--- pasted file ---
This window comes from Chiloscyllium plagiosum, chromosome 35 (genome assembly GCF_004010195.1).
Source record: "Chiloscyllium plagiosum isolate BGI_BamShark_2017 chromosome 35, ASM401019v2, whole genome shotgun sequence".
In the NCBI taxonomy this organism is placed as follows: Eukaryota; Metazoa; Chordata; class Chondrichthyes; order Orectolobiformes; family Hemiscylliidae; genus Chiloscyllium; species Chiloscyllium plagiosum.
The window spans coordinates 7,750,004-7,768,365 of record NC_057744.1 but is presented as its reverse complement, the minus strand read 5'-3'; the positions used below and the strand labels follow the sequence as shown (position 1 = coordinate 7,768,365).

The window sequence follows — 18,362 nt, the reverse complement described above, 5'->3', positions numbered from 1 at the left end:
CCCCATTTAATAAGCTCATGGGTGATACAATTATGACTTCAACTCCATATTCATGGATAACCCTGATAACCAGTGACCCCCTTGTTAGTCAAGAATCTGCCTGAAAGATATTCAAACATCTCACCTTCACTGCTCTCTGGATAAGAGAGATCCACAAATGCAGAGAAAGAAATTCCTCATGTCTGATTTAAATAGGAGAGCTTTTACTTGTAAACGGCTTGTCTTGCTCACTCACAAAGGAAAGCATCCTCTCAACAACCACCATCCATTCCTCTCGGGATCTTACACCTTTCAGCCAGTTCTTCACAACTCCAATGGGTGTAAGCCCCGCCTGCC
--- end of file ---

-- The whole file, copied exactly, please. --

This window comes from Chiloscyllium plagiosum, chromosome 35 (genome assembly GCF_004010195.1).
Source record: "Chiloscyllium plagiosum isolate BGI_BamShark_2017 chromosome 35, ASM401019v2, whole genome shotgun sequence".
In the NCBI taxonomy this organism is placed as follows: Eukaryota; Metazoa; Chordata; class Chondrichthyes; order Orectolobiformes; family Hemiscylliidae; genus Chiloscyllium; species Chiloscyllium plagiosum.
The window spans coordinates 7,750,004-7,768,365 of record NC_057744.1 but is presented as its reverse complement, the minus strand read 5'-3'; the positions used below and the strand labels follow the sequence as shown (position 1 = coordinate 7,768,365).

The window sequence follows — 18,362 nt, the reverse complement described above, 5'->3', positions numbered from 1 at the left end:
CCCCATTTAATAAGCTCATGGGTGATACAATTATGACTTCAACTCCATATTCATGGATAACCCTGATAACCAGTGACCCCCTTGTTAGTCAAGAATCTGCCTGAAAGATATTCAAACATCTCACCTTCACTGCTCTCTGGATAAGAGAGATCCACAAATGCAGAGAAAGAAATTCCTCATGTCTGATTTAAATAGGAGAGCTTTTACTTGTAAACGGCTTGTCTTGCTCACTCACAAAGGAAAGCATCCTCTCAACAACCACCATCCATTCCTCTCGGGATCTTACACCTTTCAGCCAGTTCTTCACAACTCCAATGGGTGTAAGCCCCGCCTGCC